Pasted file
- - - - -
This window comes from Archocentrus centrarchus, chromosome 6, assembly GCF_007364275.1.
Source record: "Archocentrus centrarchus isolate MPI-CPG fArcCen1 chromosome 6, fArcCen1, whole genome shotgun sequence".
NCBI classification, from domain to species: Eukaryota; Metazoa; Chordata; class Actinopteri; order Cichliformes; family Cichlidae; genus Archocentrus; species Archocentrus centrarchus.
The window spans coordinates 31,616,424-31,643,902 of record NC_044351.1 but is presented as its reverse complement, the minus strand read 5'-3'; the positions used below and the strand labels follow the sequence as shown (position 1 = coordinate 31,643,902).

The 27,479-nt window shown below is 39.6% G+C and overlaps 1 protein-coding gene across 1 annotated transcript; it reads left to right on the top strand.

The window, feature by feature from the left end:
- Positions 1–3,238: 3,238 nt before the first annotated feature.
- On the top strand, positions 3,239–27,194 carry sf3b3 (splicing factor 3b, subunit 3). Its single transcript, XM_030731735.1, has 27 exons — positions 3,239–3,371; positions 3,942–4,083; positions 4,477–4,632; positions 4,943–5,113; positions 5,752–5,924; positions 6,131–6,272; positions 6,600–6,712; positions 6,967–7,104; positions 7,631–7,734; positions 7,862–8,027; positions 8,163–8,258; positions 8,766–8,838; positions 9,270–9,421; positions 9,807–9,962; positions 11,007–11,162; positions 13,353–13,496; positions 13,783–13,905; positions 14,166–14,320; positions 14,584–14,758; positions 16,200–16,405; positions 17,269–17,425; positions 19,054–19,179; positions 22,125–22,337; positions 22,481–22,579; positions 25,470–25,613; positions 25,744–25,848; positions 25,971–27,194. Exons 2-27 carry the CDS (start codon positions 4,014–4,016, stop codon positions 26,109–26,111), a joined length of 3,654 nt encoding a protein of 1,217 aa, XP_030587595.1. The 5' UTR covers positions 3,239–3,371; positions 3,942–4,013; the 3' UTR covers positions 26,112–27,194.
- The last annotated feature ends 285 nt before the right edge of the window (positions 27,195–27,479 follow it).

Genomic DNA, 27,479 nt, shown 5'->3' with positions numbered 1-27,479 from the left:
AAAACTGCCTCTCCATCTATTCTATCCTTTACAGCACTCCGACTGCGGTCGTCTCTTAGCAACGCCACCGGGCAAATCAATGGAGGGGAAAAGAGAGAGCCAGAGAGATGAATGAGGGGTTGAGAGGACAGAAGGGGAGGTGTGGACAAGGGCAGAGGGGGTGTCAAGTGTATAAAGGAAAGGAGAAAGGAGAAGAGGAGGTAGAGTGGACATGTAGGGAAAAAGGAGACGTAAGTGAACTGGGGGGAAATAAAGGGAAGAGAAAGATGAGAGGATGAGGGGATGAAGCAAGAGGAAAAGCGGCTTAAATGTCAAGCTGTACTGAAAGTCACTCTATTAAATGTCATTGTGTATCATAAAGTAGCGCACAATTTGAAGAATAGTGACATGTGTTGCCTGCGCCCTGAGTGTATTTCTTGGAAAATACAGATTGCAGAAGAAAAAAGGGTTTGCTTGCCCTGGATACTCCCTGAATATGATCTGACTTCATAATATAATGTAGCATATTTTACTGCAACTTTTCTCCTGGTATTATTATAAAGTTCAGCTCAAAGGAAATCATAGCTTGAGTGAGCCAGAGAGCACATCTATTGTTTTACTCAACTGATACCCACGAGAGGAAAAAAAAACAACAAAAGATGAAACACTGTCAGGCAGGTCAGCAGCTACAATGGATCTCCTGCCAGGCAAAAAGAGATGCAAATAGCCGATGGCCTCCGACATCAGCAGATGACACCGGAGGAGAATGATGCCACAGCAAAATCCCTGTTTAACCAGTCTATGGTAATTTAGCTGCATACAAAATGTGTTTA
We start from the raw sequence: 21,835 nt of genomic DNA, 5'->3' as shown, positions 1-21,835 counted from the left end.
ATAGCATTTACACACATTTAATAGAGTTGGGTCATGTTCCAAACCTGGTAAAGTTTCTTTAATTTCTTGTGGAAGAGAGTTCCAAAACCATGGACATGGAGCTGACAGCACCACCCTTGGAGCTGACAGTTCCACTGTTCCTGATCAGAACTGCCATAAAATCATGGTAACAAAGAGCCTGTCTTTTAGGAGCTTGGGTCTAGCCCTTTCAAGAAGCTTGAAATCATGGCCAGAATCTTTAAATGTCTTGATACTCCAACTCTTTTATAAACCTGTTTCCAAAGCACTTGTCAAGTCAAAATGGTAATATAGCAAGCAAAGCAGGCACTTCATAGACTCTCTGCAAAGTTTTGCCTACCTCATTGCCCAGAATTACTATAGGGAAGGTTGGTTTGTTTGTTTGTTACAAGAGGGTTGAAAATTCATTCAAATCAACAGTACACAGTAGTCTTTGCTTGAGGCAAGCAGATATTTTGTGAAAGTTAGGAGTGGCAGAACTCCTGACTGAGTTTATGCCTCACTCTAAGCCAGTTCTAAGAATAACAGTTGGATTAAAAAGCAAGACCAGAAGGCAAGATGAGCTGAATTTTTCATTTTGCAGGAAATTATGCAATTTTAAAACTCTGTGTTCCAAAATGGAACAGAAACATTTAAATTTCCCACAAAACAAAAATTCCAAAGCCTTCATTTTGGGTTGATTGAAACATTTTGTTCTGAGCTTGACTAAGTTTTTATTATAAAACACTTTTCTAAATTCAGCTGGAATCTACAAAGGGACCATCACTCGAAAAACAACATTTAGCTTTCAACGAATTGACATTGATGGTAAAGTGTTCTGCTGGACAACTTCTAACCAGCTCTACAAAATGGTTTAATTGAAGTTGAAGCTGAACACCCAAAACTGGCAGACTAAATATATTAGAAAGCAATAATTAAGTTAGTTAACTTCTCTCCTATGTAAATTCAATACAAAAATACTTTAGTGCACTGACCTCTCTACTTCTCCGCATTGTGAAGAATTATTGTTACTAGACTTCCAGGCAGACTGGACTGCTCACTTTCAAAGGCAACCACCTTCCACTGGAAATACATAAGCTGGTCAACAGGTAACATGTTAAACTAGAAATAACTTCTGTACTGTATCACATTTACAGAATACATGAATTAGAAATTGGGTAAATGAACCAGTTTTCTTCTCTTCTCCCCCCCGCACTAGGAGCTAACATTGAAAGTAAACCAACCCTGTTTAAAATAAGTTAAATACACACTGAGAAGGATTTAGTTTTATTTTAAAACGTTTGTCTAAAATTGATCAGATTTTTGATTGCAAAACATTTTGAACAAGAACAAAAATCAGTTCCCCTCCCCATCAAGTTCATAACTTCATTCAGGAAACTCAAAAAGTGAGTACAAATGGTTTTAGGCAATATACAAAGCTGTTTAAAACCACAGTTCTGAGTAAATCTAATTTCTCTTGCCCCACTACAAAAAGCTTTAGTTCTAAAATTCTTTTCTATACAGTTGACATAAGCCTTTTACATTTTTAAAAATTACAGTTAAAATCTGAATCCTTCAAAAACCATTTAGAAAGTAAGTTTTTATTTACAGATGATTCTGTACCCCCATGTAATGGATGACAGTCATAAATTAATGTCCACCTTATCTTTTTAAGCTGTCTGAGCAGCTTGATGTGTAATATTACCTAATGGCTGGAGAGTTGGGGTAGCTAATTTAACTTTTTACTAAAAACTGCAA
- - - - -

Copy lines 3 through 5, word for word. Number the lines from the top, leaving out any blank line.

NCBI classification, from domain to species: Eukaryota; Metazoa; Chordata; class Actinopteri; order Cichliformes; family Cichlidae; genus Archocentrus; species Archocentrus centrarchus.
The window spans coordinates 31,616,424-31,643,902 of record NC_044351.1 but is presented as its reverse complement, the minus strand read 5'-3'; the positions used below and the strand labels follow the sequence as shown (position 1 = coordinate 31,643,902).

The 27,479-nt window shown below is 39.6% G+C and overlaps 1 protein-coding gene across 1 annotated transcript; it reads left to right on the top strand.